Several denizens of the Bloggernacle were heavily involved in The Student Review, an independent student newspaper that once existed, and has been reborn, at BYU. Those of us who are a little older fondly recall the Review’s antecedent, the Seventh East Press.
The 7EP ran in 29 issues from October 1981 through April 1983. It was initiated by two BYU grad students, Ron Priddis and Anthony Schmitt, to be an alernative voice for BYU faculty and students. The name derives from the location of the paper’s offices, at 839 North 700 East in Provo.
The students who put the paper together had been involved in creating the “Open Door Guide to BYU.” (I still remember candidates for student government running under the “Open Door” banner.) Virtually all who worked for the paper were volunteers, and virtually none had prior journalism experience. Of course, money was always tight; Ron started the paper by selling his car for $1,700. Ron prevailed upon Elbert Peck to become the first editor of the paper (many of you will remember Elbert from his later Sunstone days).
As one might imagine, meeting deadlines was always a struggle, with stories often completed mere hours before they were typeset. Most paste-up sessions lasted all night. They printed 5,000 copy runs; the first of which they eventually completely sold, although it took the rest of the semester to sell them all. In later issues, what they couldn’t sell they would use for promotional material.
Advertisers were hard to come by, and often were offended by the paper’s content and dropped out (such as when Deseret Industries pulled their advertising in the wake of the homosexuality series).
The paper also championed numerous causes, such as the ASBYU Constitutional Convention, Peace Week, Amnesty International, Food for Poland, and the American Red Cross Blood Drive.
In February of 1983, the paper ran Blake Ostler’s infamous interview with Sterling McMurrin, in which he made his famous statement to the effect that angels don’t give books to young boys. The reaction was swift–the paper was kicked off of campus, which became its death knell. Only three more issues (including a Daily Universe parody issue) were published before it had to shutter its doors (with $7.00 left in its bank account).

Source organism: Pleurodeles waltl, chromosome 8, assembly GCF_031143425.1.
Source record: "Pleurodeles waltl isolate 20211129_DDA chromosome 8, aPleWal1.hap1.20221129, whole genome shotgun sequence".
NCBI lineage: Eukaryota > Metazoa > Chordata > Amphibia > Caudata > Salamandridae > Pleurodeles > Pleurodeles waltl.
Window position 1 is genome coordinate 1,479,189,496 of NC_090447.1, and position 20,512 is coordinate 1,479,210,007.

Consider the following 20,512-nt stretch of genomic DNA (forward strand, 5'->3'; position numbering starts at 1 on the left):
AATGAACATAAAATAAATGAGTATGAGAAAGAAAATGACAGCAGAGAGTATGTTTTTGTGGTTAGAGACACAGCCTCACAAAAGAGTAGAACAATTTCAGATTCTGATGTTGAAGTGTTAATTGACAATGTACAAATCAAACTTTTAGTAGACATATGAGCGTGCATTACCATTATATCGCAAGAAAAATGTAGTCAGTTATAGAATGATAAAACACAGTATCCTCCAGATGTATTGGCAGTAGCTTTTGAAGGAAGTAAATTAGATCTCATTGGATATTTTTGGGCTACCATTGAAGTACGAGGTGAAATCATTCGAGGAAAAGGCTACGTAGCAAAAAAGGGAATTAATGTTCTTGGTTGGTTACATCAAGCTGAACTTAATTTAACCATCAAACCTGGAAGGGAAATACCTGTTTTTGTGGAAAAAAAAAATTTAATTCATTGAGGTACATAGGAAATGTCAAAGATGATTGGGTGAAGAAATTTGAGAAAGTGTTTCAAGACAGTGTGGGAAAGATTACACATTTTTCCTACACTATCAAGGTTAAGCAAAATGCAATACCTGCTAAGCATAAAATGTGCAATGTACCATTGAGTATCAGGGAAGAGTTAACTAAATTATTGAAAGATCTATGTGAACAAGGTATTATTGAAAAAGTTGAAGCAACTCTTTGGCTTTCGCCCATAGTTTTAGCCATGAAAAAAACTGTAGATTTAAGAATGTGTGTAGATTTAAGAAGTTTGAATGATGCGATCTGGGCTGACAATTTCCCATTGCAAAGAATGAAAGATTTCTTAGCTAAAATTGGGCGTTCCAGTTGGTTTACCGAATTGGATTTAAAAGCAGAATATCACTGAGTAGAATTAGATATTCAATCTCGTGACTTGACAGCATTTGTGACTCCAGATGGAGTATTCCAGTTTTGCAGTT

One of the most beloved regular features was a recurring column called “Grey Matters” written by Gary James Bergera, in which he gave overviews of theological issues (really in a way that would be common in the Mormon blogosphere today, but which was ground breaking at the time). Two of Gary’s columns were reprinted in Dialogue a Journal of Mormon Thought, and may be read here.
During its life, the paper’s greatest support came from faculty and those not involved with the university. Staff members were discouraged by the lack of strong student support.
I recall sitting in my New Testament class when the professor asked who had heard of the 7EP. I was the only one to raise my hand, and my impression was that most of the class genuinely had not even heard of the paper.
My little brother was at BYU briefly, and he wrote a comic strip for the 7EP, called “Fysh.” It was about a guy with long hair who hung out at BYU but was not actually a student. I’m biased, but I thought it was pretty clever stuff.
What memories do you have of the 7EP?
Note: Most of the information in this blog post derives from the register of the 7EP collection in the BYU Special Collections authored by Chad Orton in February, 1984. You may read the entire Register here.
 The paper was almost named The Crab, with a masthead featuring a caricature of a crab wearing glasses.
 The McMurrin interview was reprinted in expanded format in Dialogue, here.